Skip to main content

Verified by Psychology Today


Why “Good Vibes Only” Can Make You Feel So Bad

Toxic positivity can make closeness and intimacy impossible.

Key points

  • Relying on enforced, superficial positivity can profoundly invalidate when friends or family need you to be real.
  • Restricting yourself to toxic positivity can prevent you from developing closeness or growing from negative experiences.
  • Just listening can be helpful even if you don't think you can help someone.
Source: pathdoc/Shutterstock

If we’re lucky, we’ve all spent time with the kind of open-minded, thoughtful, optimistic people who support us through hard times and encourage us to be our best selves.

But just as likely, we’ve encountered the other kind of “positivity”—the type of person with an obsessive focus on cheerfulness, who tells us to “buck up” instead of listening when we bring up a serious topic, which leaves us feeling alienated and disconnected (as I described in a previous post). However, the mechanisms of this kind of toxic positivity bear looking into more closely, as they often involve a tactic known as invalidation.

But invalidation isn’t usually a deliberate, mean-spirited effort to crush someone else’s independence. Toxic positivity, or the refusal to acknowledge another person’s unhappy or anxious feelings (due to a superficial adherence to optimism, such as a “good vibes only” attitude), is also an insidious form of invalidation.

One might say that positive intentions don’t always have positive effects: invalidation doesn’t always arise from bad faith. People who invalidate others’ feelings may legitimately believe that their efforts will help–like the person who says, “Don’t worry, you’ll find someone new,” when you’re in tears after a breakup.

You may have felt the temptation to say things like this—to offer reassurance in hopes of making someone feel better. Unfortunately, all too often, such a remark can shut them down by cutting off your empathy.

Relying on artificial positivity in close relationships runs a host of risks. By staying optimistic and bright and telling yourself things like “everything happens for a reason,” you’ll create your own world of artificially positive emotions. You’ll push away any bad (but real) feelings, making you more likely to attract the same artificial positivity from others.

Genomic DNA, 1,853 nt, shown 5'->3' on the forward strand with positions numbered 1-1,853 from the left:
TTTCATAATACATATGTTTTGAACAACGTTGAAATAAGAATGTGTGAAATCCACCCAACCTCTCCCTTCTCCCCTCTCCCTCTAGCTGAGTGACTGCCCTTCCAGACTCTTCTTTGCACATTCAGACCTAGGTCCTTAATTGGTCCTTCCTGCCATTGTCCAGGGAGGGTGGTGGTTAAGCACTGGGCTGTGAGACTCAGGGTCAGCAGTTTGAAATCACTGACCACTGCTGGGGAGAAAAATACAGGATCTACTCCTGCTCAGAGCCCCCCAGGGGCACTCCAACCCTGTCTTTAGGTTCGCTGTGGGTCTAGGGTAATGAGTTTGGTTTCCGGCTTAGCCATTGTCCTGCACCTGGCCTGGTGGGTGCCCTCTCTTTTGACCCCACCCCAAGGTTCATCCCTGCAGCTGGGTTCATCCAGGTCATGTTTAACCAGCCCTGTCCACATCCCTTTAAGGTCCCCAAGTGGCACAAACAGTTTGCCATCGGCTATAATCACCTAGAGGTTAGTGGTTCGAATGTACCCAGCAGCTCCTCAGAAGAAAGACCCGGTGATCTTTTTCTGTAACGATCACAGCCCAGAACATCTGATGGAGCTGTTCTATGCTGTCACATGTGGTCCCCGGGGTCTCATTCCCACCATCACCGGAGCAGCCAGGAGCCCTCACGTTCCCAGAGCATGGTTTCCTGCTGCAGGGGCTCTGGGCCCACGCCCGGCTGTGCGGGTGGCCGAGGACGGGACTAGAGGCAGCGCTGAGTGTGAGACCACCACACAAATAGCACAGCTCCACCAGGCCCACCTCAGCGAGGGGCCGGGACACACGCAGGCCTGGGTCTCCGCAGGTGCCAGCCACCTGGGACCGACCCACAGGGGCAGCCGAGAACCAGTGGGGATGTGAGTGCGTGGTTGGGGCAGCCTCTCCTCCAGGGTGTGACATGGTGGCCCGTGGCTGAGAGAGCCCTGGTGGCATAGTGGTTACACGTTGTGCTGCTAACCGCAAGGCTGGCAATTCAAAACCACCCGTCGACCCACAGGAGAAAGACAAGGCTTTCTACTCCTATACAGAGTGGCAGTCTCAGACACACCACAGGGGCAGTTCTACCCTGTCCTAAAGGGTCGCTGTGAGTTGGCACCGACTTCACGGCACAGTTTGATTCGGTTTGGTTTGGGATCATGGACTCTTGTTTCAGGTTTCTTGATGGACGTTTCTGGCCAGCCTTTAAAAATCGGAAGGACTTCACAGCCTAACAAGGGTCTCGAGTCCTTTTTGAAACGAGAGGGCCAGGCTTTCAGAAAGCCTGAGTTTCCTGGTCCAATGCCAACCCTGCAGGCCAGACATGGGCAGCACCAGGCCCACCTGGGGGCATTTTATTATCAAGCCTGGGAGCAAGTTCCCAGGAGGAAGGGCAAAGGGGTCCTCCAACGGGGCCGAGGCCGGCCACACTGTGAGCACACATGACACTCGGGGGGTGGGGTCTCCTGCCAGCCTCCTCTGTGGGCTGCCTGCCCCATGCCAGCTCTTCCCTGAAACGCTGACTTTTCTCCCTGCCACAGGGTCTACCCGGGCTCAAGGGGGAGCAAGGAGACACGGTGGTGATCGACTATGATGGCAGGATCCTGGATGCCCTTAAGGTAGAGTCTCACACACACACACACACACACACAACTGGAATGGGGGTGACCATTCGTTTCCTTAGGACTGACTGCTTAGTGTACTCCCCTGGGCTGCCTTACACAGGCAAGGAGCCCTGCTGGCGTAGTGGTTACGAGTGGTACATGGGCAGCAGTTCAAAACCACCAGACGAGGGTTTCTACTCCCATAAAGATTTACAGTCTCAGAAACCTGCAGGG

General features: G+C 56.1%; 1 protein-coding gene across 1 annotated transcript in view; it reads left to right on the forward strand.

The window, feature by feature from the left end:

Your relationships may become more superficial, as other people sense they cannot be real around you. If so, they’d only be following the rules you’ve set out: be positive instead of being yourself. You’ll make it impossible for friends or close others to come to you for help. And if, now and again, processing a bad experience can allow a person to change or to develop a new perspective, you’ll fail to help your friends grow in this way.

Some forms of artificial positivity may actively cause problems, too. If you’ve ever had someone advise that “happiness is a choice,” you might be familiar with the hurt that arises from a remark like that–the shame and guilt you may begin to feel at having negative emotions. It’s bad enough to be coping with something that makes you feel low, but being told by a close friend that it’s possible just to switch on happiness instead, can make you feel blamed and awful for feeling bad.

But as I’ve written previously, it is possible to change how you communicate to cut down on artificial, “toxic” positivity. First and foremost, if someone is trying to share something with you, let them speak–especially if they ask you to listen. Don’t try to shut off their negative emotions right away. Hear them out. As you do, try to acknowledge that they’re going through a difficult time. You might do this with words or only a sympathetic expression and a nod as you listen—in short, with compassion.

If you can’t offer practical help—if there’s nothing you can do to help them feel better—it may be appropriate to admit that it’s hard to know what to do or say. Also, try not to confuse empathy with agreement. You may not agree with everything they say or feel. You can still try to understand how they feel! Acknowledging that someone else is unhappy is not the same as endorsing their point of view or agreeing that they should be unhappy.

Try to take stock of your feelings as you listen; the more aware you are of what you’re going through inside, the more naturally you may be able to connect to your empathy. It’s okay to have negative feelings, even if you feel uncomfortable. It’s also okay—in fact, it’s right—to feel some of the sadness or worry that another person communicates.

Emotions are signals that can offer valuable information about your experience of the environment. That’s as true for you as it is for the person needing you to hear them out. Your negative feelings won’t go away until and unless you acknowledge and understand them.

More from Loren Soeiro, Ph.D. ABPP
More from Psychology Today